Today a great silence reigns on earth, a great silence and a great stillness. A great silence because the King is asleep. the earth trembled and is still because God has fallen asleep in the flesh and he has raised up all who have slept ever since the world began. . . He has gone to search for Adam, our first father, as for a lost sheep. Greatly desiring to visit those who live in darkness and in the shadow of death, he has gone to free from sorrow Adam in his bonds and Eve, captive with him – He who is both their God and the son of Eve. . . “I am your God, who for your sake have become your son. . . I order you, O sleeper, to awake. I did not create you to be a prisoner in hell. Rise from the dead, for I am the life of the dead” (Ancient Homily for Holy Saturday).
- Mortal and Venial Sin
1854 Sins are rightly evaluated according to their gravity. the distinction between mortal and venial sin, already evident in Scripture (1 Jn 16-17), became part of the tradition of the Church. It is corroborated by human experience.
1855 Mortal sin destroys charity in the heart of man by a grave violation of God’s law; it turns man away from God, who is his ultimate end and his beatitude, by preferring an inferior good to him. Venial sin allows charity to subsist, even though it offends and wounds it.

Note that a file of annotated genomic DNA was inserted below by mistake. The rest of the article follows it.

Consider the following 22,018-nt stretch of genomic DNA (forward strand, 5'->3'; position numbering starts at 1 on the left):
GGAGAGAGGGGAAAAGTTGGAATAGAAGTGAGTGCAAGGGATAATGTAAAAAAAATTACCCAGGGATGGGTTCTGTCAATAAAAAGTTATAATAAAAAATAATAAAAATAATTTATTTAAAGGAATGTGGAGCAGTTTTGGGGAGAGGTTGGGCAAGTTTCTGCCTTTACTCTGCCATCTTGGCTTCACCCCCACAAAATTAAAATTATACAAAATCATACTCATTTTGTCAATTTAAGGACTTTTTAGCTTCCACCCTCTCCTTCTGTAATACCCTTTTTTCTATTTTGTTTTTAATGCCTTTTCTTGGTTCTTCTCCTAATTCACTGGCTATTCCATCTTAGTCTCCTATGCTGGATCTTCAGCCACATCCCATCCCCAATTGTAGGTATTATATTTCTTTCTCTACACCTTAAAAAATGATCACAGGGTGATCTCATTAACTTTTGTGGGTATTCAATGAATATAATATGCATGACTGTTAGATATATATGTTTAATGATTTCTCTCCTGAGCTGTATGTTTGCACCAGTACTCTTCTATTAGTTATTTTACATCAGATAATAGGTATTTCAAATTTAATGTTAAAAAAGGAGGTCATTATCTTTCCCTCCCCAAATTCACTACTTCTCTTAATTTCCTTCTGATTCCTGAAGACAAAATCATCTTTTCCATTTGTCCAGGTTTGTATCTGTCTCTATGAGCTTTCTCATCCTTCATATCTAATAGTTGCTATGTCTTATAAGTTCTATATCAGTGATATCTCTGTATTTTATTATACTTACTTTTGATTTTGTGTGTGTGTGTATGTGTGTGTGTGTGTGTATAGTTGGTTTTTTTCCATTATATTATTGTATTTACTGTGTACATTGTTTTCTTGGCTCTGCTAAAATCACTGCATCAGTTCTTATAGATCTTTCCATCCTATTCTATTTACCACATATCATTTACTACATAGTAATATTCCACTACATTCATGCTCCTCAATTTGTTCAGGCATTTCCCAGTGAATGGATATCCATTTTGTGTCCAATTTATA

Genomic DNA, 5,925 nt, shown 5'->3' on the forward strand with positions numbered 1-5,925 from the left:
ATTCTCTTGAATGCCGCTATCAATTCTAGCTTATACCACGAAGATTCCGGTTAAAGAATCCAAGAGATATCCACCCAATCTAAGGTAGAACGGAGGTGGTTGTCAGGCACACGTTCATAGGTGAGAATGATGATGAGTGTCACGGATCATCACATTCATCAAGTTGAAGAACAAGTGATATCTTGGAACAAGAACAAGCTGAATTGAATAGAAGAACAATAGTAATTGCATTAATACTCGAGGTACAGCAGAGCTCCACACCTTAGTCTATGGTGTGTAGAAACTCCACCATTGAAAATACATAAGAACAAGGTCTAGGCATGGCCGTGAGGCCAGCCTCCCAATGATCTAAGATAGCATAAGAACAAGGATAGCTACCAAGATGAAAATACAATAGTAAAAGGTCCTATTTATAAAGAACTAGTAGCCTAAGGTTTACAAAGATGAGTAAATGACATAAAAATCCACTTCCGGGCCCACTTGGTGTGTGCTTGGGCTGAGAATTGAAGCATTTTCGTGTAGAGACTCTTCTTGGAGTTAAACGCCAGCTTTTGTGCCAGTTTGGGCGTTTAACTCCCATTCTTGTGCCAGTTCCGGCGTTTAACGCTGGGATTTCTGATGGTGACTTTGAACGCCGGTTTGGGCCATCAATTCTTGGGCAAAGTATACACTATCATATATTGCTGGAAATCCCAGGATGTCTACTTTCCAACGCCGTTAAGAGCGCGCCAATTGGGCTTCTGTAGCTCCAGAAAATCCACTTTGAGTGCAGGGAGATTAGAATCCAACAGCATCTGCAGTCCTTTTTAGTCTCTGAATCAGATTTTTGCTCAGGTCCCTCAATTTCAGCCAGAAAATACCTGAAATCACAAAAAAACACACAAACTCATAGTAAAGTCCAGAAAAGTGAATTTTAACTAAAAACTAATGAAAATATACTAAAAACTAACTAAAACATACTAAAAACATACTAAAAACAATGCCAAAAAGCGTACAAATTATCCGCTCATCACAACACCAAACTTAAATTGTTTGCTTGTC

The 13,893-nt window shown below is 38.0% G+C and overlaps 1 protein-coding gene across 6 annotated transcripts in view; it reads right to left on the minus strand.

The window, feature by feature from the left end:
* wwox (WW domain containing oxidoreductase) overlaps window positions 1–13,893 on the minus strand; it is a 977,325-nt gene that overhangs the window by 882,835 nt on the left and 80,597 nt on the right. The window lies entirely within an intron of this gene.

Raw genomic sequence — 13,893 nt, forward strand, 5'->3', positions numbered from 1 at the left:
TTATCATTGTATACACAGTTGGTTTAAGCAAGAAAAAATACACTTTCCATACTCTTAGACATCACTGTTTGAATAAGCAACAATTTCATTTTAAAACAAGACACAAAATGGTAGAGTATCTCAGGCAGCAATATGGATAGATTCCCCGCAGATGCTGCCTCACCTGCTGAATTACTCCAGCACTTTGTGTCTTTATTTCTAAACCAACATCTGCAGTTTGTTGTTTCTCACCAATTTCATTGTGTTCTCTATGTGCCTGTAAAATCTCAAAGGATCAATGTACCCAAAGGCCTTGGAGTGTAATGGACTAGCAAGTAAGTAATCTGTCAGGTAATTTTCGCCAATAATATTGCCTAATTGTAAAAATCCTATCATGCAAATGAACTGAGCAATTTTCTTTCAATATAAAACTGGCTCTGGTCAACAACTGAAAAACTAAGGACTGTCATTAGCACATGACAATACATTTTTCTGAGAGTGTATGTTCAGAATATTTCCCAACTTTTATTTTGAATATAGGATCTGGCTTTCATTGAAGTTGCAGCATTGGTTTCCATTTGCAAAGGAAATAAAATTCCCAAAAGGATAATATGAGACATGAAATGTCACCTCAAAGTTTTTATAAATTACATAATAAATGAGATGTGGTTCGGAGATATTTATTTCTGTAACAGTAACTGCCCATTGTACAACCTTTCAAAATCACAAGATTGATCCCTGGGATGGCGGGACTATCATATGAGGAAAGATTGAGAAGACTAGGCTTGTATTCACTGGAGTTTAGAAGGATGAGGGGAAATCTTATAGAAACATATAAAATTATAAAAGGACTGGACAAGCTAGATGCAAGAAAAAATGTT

1856 Mortal sin, by attacking the vital principle within us – that is, charity – necessitates a new initiative of God’s mercy and a conversion of heart which is normally accomplished within the setting of the sacrament of reconciliation: “When the will sets itself upon something that is of its nature incompatible with the charity that orients man toward his ultimate end, then the sin is mortal by its very object . . . whether it contradicts the love of God, such as blasphemy or perjury, or the love of neighbour, such as homicide or adultery…. But when the sinner’s will is set upon something that of its nature involves a disorder, but is not opposed to the love of God and neighbour, such as thoughtless chatter or immoderate laughter and the like, such sins are venial” (St Thomas Aquinas, STh I-II, q. 88, a. 2, resp.).
1857 For a sin to be mortal, three conditions must together be met: “Mortal sin is sin whose object is grave matter and which is also committed with full knowledge and deliberate consent” (Reconciliatio et paenitentia 17).